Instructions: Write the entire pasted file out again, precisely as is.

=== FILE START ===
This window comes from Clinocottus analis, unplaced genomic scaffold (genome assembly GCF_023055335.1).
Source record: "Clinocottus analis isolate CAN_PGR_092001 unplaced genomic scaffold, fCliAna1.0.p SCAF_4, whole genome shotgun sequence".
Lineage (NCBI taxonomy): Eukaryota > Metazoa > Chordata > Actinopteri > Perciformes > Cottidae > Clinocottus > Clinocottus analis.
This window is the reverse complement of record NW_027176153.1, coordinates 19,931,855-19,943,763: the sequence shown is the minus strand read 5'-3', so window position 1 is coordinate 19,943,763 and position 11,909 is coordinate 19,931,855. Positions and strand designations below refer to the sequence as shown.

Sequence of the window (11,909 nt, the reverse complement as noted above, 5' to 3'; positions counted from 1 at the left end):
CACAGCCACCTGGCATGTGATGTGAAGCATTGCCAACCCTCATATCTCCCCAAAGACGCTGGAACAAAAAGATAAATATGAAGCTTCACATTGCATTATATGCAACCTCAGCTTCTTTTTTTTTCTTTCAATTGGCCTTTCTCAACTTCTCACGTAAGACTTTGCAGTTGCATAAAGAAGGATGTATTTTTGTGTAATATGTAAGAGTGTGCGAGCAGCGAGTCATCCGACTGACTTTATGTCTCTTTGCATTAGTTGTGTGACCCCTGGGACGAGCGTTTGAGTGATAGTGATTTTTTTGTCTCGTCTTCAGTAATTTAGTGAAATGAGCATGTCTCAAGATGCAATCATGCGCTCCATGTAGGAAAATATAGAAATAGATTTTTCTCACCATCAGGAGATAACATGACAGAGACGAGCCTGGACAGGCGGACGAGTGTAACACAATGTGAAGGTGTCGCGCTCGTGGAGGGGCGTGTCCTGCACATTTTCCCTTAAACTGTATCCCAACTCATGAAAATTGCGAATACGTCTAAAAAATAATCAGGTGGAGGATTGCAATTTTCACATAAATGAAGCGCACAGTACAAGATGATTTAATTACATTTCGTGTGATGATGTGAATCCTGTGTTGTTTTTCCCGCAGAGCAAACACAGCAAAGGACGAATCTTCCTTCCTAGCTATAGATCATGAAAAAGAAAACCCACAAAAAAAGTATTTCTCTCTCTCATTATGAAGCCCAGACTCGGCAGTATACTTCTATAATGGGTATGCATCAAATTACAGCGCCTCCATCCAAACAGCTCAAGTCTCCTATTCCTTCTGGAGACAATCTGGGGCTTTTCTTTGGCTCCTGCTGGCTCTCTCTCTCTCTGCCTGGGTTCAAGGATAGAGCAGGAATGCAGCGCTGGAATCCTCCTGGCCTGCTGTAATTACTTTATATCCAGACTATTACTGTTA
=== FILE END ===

This window comes from Clinocottus analis, unplaced genomic scaffold (genome assembly GCF_023055335.1).
Source record: "Clinocottus analis isolate CAN_PGR_092001 unplaced genomic scaffold, fCliAna1.0.p SCAF_4, whole genome shotgun sequence".
Lineage (NCBI taxonomy): Eukaryota > Metazoa > Chordata > Actinopteri > Perciformes > Cottidae > Clinocottus > Clinocottus analis.
This window is the reverse complement of record NW_027176153.1, coordinates 19,931,855-19,943,763: the sequence shown is the minus strand read 5'-3', so window position 1 is coordinate 19,943,763 and position 11,909 is coordinate 19,931,855. Positions and strand designations below refer to the sequence as shown.

Sequence of the window (11,909 nt, the reverse complement as noted above, 5' to 3'; positions counted from 1 at the left end):
CACAGCCACCTGGCATGTGATGTGAAGCATTGCCAACCCTCATATCTCCCCAAAGACGCTGGAACAAAAAGATAAATATGAAGCTTCACATTGCATTATATGCAACCTCAGCTTCTTTTTTTTTCTTTCAATTGGCCTTTCTCAACTTCTCACGTAAGACTTTGCAGTTGCATAAAGAAGGATGTATTTTTGTGTAATATGTAAGAGTGTGCGAGCAGCGAGTCATCCGACTGACTTTATGTCTCTTTGCATTAGTTGTGTGACCCCTGGGACGAGCGTTTGAGTGATAGTGATTTTTTTGTCTCGTCTTCAGTAATTTAGTGAAATGAGCATGTCTCAAGATGCAATCATGCGCTCCATGTAGGAAAATATAGAAATAGATTTTTCTCACCATCAGGAGATAACATGACAGAGACGAGCCTGGACAGGCGGACGAGTGTAACACAATGTGAAGGTGTCGCGCTCGTGGAGGGGCGTGTCCTGCACATTTTCCCTTAAACTGTATCCCAACTCATGAAAATTGCGAATACGTCTAAAAAATAATCAGGTGGAGGATTGCAATTTTCACATAAATGAAGCGCACAGTACAAGATGATTTAATTACATTTCGTGTGATGATGTGAATCCTGTGTTGTTTTTCCCGCAGAGCAAACACAGCAAAGGACGAATCTTCCTTCCTAGCTATAGATCATGAAAAAGAAAACCCACAAAAAAAGTATTTCTCTCTCTCATTATGAAGCCCAGACTCGGCAGTATACTTCTATAATGGGTATGCATCAAATTACAGCGCCTCCATCCAAACAGCTCAAGTCTCCTATTCCTTCTGGAGACAATCTGGGGCTTTTCTTTGGCTCCTGCTGGCTCTCTCTCTCTCTGCCTGGGTTCAAGGATAGAGCAGGAATGCAGCGCTGGAATCCTCCTGGCCTGCTGTAATTACTTTATATCCAGACTATTACTGTTA